When my daughter was born in Paris on a cool October day nearly three decades ago, I prayed for the strength to help make her resilient. No easy task as I was still enduring chronic pain from a car accident and I would be raising her in France in a cross-cultural marriage. As she grew, I dreamed of watching her run, jump and play. Like my dad once taught me, I showed her how to shoot baskets in the driveway and before long I was following her to games in the French and then later Swiss club leagues.
When Nat entered the international school, I coached her and her friends. Every time she came out of a game pouting about an elbow to the face or knee in the back I encouraged her to brush it off and get back in the action.
Was I pushing her too hard or not enough?
When I had her play one-on-one against a boy and he accidentally broke her ankle, I could’ve kicked myself. I always pressed the limits. Nat played with exercised induced asthma, so I subbed her out of games, insisting, “Breath, Nat, breath. But tell me as soon as you can go back in.”
In all fairness, what coach likes their 6’2” center to sit out? After all, I had been raised by get-up-and-walk-it-off father and grandfather coaches.
I never knew if what I said made sense to a girl growing up in Europe where the emphasis is less about winning and more about participating. What good were my lessons?
However after shining in the Swiss basketball league, as a freshman Nathalie moved to the States and as a college freshman played in the DIII Final Four tournament for University of Wisconsin-Stevens Point under Shirley Egner, who became the most decorated coach in the Wisconsin Intercollegiate Athletic Conference (WIAC).
The final game of Nat’s career ended in an upset. The athlete in her collapsed, but her fighting spirit will remain in the gym, another brick in the wall, forming the foundation of UWSP Pointer’s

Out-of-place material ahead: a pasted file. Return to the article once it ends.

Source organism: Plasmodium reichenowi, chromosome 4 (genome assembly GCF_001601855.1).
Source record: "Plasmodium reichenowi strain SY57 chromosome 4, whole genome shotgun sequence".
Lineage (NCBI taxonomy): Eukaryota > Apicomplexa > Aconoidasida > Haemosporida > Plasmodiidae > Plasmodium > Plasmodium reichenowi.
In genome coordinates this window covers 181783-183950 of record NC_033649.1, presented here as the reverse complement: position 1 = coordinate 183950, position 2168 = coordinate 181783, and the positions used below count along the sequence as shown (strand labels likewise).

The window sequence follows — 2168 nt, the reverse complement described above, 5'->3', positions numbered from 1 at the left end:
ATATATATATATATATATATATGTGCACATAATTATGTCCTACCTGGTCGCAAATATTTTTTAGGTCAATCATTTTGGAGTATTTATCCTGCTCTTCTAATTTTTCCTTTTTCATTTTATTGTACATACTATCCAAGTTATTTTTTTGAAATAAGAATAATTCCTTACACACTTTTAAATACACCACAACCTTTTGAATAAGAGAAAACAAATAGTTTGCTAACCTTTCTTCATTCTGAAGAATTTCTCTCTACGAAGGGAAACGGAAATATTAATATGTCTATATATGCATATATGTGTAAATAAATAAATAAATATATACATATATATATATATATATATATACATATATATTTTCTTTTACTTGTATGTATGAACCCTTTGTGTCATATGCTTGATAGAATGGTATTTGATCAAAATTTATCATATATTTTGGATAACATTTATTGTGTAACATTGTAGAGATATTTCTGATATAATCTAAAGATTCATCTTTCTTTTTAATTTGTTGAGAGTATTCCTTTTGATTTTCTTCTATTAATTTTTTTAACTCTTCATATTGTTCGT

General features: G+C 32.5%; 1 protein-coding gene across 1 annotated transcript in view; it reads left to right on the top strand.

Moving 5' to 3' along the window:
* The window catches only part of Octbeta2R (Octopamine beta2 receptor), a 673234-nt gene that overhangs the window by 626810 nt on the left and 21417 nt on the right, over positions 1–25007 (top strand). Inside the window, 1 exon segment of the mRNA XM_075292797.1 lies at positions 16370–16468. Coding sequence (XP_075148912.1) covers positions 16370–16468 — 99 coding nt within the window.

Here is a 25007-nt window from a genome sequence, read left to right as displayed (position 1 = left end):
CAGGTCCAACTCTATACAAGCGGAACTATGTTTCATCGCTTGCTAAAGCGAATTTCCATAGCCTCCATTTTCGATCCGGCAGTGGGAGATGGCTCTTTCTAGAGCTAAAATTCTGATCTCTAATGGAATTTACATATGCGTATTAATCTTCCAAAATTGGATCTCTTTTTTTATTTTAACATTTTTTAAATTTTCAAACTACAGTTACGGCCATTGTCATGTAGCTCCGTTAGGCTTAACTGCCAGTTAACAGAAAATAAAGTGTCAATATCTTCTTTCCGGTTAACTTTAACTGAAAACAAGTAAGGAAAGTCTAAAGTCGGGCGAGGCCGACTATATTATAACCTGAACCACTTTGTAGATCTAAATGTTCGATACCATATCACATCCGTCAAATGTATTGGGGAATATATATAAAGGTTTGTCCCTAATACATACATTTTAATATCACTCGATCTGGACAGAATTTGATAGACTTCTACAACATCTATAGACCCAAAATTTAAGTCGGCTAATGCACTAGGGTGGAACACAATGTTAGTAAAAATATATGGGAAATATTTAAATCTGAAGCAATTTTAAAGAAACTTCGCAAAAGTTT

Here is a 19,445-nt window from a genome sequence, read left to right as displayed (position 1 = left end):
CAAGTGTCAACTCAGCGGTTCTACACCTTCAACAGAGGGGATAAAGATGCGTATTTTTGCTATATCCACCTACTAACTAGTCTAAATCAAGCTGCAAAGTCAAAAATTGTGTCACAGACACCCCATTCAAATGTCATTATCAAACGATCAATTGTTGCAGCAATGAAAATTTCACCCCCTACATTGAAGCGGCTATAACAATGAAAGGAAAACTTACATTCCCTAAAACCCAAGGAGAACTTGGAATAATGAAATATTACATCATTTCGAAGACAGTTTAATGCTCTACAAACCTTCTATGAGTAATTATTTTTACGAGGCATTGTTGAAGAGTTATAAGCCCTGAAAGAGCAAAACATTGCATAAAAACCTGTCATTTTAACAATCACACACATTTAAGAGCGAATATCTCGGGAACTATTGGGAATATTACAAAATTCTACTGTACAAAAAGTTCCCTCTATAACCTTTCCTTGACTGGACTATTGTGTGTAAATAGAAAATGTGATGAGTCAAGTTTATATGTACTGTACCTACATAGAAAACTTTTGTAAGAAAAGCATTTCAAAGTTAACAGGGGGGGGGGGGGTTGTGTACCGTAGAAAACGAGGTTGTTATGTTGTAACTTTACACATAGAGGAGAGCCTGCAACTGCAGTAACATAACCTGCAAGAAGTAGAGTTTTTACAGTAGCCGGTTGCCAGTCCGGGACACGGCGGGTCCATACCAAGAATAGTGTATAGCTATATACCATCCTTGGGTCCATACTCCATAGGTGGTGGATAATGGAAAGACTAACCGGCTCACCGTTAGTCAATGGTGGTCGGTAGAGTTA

tradition. That athlete kicked the bleachers and cried in the shower, but the scholar in her rose early the next morning to ace the biochemistry exam.
I who once majored in “basketball,” floundered, searching for a career. So driven by my obsession with the game, I was lost when I could no longer play. My daughter knew instinctively that brains would outlast the body. Four days
, after the disappointing end to her basketball career, Nat nailed her interview gaining admittance to the University of Minnesota Medical School.
But I will always remember that night when we stumbled off the purple and gold court at UWSP.
I slipped my right arm around her waist as she draped her left arm over my shoulders. She leaned on me for support and I clung to her waist for balance; where my strength ended, her courage began. I drew on her calm, logical ability to see the big picture; she relied on my humor and spunk to make it through the moment. I marveled at her ability to memorize the chemical compositions of molecules, she admired my tenacity to keep fighting each day faced with debilitating pain. We are tougher, more resilient, and more compassionate because of each other.
When I was a child, women had no more chance of playing pro basketball than being CEOs, neurosurgeons or college professors. Yet during her college career, Nat guarded the superstar of Milwaukee School of Engineering, a woman whose job at NASA awaited her graduation. Nathalie became the first international player in the WIAC to receive the Scholar Athlete Award (2006-2007
). She juggled the demands of academics, college basketball, and dual nationality, crossing between cultures. And in 2011 she took the Hippocratic Oath at University of Minnesota Medical School to become the first doctor in the family.
Today Dr. Lechault uses that same tenacity she learned on the basketball court to work incredibly long hours teaching adolescents good health habits, answering a pager in the middle of the night, calming distraught parents, and making tough, split second decisions in her work as a pediatrician. Happy Birthday, Nat, and hey, thanks for listening!